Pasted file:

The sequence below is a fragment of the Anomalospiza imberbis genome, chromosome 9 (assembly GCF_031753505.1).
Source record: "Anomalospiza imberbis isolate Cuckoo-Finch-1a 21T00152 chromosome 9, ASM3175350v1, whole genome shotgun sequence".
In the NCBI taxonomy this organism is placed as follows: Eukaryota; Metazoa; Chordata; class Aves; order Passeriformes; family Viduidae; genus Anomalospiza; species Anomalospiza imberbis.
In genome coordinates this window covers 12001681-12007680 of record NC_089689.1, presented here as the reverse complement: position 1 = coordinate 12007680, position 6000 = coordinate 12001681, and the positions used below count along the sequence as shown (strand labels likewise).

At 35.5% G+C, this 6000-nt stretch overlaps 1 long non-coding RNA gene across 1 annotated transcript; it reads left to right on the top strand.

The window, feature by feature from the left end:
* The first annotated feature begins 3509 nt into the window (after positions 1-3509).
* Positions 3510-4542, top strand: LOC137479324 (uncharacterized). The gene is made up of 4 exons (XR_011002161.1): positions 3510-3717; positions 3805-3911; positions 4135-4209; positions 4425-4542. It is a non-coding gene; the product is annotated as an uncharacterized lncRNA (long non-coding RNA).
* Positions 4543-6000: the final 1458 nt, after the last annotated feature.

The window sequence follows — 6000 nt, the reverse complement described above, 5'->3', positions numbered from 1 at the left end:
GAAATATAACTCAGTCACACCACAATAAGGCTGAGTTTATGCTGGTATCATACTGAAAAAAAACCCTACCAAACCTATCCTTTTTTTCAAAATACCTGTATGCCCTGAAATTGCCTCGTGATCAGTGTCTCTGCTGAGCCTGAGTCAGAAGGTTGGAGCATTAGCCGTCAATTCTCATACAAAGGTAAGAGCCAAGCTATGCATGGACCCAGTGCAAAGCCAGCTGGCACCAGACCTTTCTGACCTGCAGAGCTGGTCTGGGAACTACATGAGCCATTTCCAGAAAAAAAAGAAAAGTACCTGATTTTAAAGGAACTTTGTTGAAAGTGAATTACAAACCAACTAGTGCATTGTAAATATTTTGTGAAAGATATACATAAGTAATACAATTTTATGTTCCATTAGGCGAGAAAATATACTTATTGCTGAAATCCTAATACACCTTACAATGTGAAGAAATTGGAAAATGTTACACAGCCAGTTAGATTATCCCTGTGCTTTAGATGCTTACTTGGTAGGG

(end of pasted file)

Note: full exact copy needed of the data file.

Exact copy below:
The sequence below is a fragment of the Anomalospiza imberbis genome, chromosome 9 (assembly GCF_031753505.1).
Source record: "Anomalospiza imberbis isolate Cuckoo-Finch-1a 21T00152 chromosome 9, ASM3175350v1, whole genome shotgun sequence".
In the NCBI taxonomy this organism is placed as follows: Eukaryota; Metazoa; Chordata; class Aves; order Passeriformes; family Viduidae; genus Anomalospiza; species Anomalospiza imberbis.
In genome coordinates this window covers 12001681-12007680 of record NC_089689.1, presented here as the reverse complement: position 1 = coordinate 12007680, position 6000 = coordinate 12001681, and the positions used below count along the sequence as shown (strand labels likewise).

At 35.5% G+C, this 6000-nt stretch overlaps 1 long non-coding RNA gene across 1 annotated transcript; it reads left to right on the top strand.

The window, feature by feature from the left end:
* The first annotated feature begins 3509 nt into the window (after positions 1-3509).
* Positions 3510-4542, top strand: LOC137479324 (uncharacterized). The gene is made up of 4 exons (XR_011002161.1): positions 3510-3717; positions 3805-3911; positions 4135-4209; positions 4425-4542. It is a non-coding gene; the product is annotated as an uncharacterized lncRNA (long non-coding RNA).
* Positions 4543-6000: the final 1458 nt, after the last annotated feature.

The window sequence follows — 6000 nt, the reverse complement described above, 5'->3', positions numbered from 1 at the left end:
GAAATATAACTCAGTCACACCACAATAAGGCTGAGTTTATGCTGGTATCATACTGAAAAAAAACCCTACCAAACCTATCCTTTTTTTCAAAATACCTGTATGCCCTGAAATTGCCTCGTGATCAGTGTCTCTGCTGAGCCTGAGTCAGAAGGTTGGAGCATTAGCCGTCAATTCTCATACAAAGGTAAGAGCCAAGCTATGCATGGACCCAGTGCAAAGCCAGCTGGCACCAGACCTTTCTGACCTGCAGAGCTGGTCTGGGAACTACATGAGCCATTTCCAGAAAAAAAAGAAAAGTACCTGATTTTAAAGGAACTTTGTTGAAAGTGAATTACAAACCAACTAGTGCATTGTAAATATTTTGTGAAAGATATACATAAGTAATACAATTTTATGTTCCATTAGGCGAGAAAATATACTTATTGCTGAAATCCTAATACACCTTACAATGTGAAGAAATTGGAAAATGTTACACAGCCAGTTAGATTATCCCTGTGCTTTAGATGCTTACTTGGTAGGG